Starting a TypeScript Project in 2021

This is a guide for starting a TypeScript project in 2021 with modern tooling.

You can use the example repository (instead of the manual setup in this guide):

git clone


Basic project setup

The basic setup consists of four steps:

  1. Create the project and source directories
  2. Create a package.json
  3. Get a .gitignore, tsconfig.json, .eslintrc.js
  4. Install TypeScript & dependencies

Note: This guide uses yarn, but if you prefer npm it has similar commands.

# Create project folder
mkdir my-project
cd my-project

# Create source folder and files
mkdir src
touch src/main.ts src/main.test.ts src/cli.ts

# Create a package.json
yarn init

# Install TypeScript, linter and Jest
yarn add -D typescript @types/node ts-node
yarn add -D eslint @typescript-eslint/parser @typescript-eslint/eslint-plugin
yarn add -D jest ts-jest @types/jest

# Get a .gitignore

# Get a tsconfig.json with some defaults (adapt as needed)

# Alternatively you can create a fresh tsconfig.json (with extensive docstrings)
tsc --init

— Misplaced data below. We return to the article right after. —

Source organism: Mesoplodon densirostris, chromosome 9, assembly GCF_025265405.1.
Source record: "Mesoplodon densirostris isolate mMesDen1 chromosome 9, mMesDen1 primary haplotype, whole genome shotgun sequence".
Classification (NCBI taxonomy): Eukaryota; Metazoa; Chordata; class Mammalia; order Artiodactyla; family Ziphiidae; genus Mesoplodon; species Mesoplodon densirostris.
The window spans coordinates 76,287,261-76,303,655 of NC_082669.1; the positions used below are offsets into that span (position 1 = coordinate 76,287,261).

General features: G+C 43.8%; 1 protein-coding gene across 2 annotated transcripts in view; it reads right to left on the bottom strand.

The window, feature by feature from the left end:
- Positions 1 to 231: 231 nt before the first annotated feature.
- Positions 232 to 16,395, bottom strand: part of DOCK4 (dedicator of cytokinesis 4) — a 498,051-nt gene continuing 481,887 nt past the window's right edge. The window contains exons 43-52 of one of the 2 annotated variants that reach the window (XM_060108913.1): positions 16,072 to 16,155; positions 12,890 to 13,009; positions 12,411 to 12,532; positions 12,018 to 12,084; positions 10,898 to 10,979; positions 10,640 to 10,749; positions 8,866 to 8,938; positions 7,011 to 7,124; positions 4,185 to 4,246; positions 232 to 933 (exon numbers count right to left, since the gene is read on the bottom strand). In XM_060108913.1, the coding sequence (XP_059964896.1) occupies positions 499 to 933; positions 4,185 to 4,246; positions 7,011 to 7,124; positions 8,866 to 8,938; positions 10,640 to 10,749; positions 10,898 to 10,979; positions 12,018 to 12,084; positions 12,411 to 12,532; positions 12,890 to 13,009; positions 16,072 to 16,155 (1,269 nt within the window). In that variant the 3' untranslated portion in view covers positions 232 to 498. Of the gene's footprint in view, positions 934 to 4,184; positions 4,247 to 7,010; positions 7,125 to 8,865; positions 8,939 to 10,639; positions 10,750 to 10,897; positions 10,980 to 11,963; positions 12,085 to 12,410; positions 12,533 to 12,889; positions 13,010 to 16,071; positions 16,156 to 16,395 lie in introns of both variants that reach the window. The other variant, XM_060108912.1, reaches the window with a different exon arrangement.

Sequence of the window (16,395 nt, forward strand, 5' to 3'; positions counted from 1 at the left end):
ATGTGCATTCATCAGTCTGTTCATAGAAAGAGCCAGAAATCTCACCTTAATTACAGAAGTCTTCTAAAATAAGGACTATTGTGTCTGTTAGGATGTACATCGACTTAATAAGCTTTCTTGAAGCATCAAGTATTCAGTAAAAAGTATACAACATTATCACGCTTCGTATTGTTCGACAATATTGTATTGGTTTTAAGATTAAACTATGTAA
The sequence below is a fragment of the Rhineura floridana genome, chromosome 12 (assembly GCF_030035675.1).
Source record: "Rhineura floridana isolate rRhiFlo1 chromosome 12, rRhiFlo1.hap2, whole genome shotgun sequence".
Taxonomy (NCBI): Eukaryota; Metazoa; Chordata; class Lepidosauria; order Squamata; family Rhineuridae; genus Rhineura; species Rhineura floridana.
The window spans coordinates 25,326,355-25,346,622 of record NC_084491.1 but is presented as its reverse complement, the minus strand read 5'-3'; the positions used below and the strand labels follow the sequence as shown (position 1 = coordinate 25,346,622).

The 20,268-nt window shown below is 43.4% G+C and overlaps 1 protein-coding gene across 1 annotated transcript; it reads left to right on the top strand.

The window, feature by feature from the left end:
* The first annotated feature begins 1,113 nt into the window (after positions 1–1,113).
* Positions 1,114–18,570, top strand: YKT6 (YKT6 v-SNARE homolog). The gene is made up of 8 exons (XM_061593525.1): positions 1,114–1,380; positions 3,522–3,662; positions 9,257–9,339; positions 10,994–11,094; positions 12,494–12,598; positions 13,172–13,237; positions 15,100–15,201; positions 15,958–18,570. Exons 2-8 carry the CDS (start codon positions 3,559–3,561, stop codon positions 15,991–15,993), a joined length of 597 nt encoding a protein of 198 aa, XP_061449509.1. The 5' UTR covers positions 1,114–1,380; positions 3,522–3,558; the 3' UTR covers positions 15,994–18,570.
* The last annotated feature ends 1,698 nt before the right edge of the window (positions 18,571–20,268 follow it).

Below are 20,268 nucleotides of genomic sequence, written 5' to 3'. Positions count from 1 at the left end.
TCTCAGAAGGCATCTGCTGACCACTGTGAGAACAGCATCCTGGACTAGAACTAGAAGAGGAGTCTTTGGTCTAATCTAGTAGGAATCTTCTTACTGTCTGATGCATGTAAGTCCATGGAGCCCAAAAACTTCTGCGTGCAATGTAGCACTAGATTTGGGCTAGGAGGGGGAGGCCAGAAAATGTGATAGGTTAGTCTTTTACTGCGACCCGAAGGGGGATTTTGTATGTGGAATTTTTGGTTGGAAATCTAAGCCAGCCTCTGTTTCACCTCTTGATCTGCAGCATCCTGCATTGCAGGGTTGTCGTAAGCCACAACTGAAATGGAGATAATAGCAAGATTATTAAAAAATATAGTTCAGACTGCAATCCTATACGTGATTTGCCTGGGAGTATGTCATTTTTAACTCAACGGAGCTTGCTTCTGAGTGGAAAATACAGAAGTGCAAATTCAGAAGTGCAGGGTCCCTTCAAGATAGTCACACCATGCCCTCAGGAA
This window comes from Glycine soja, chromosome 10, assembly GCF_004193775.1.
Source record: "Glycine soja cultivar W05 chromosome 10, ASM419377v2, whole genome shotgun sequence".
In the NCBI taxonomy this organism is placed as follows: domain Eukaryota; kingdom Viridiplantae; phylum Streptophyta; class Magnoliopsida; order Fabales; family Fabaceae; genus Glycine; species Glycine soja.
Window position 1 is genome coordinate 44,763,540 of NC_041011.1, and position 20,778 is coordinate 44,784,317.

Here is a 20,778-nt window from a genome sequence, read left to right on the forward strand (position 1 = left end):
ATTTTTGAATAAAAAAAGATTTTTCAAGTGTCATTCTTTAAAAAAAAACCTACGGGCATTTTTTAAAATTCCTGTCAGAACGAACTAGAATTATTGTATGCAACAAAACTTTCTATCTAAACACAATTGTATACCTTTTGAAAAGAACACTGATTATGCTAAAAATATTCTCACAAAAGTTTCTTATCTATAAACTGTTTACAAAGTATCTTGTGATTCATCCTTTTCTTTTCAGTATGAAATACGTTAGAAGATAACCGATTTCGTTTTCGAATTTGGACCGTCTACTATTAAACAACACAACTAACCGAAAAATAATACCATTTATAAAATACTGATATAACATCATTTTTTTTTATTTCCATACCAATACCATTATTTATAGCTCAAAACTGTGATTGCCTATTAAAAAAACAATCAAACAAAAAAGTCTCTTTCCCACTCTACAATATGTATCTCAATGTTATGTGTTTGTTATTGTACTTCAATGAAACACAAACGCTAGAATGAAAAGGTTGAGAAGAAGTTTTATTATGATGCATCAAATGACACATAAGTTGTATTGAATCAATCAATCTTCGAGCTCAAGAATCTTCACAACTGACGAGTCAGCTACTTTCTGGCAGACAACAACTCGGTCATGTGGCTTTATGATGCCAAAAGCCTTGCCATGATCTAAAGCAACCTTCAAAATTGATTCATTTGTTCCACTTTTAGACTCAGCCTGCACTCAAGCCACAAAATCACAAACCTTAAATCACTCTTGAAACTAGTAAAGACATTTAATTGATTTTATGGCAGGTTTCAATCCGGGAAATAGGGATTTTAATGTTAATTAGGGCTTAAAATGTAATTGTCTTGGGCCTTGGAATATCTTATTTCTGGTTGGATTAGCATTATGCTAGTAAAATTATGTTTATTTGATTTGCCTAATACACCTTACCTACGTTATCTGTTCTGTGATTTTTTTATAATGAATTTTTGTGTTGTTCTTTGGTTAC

# Get a .eslintrc.js

# Get a jest.config.json, for ts-jest to run the tests without a separate typescript compile step

# Create a git repo and make the first commit
git init
git add .
git commit -am "initial commit"

Use src/cli.ts for code that’s run from the command line. This way code from main.ts can be included without running the entrypoint code, and allows for easier cross-target building and code branches (eg. Node.js and browsers).

Add scripts to your package.json:

    "scripts": {
        "cli": "ts-node src/cli.ts",
        "test": "jest",
        "lint": "eslint src/ --ext .js,.jsx,.ts,.tsx",
        "build": "tsc -p tsconfig.json",
        "clean": "rm -rf dist build",
        "ts-node": "ts-node"

Now you can run yarn cli, yarn test, yarn lint, yarn build and yarn ts-node <filename>.

💡 In Visual Studio Code you can use the build and test tasks to start scripts with keyboard shortcuts. In the command palette “Configure Default Build Task” and “Configure Default Test Task” (see the VS Code docs).

Tests with Jest

You can write Jest tests like this:

import { greet } from './main'

test('the data is peanut butter', () => {

test('greeting', () => {
  expect(greet('Foo')).toBe('Hello Foo')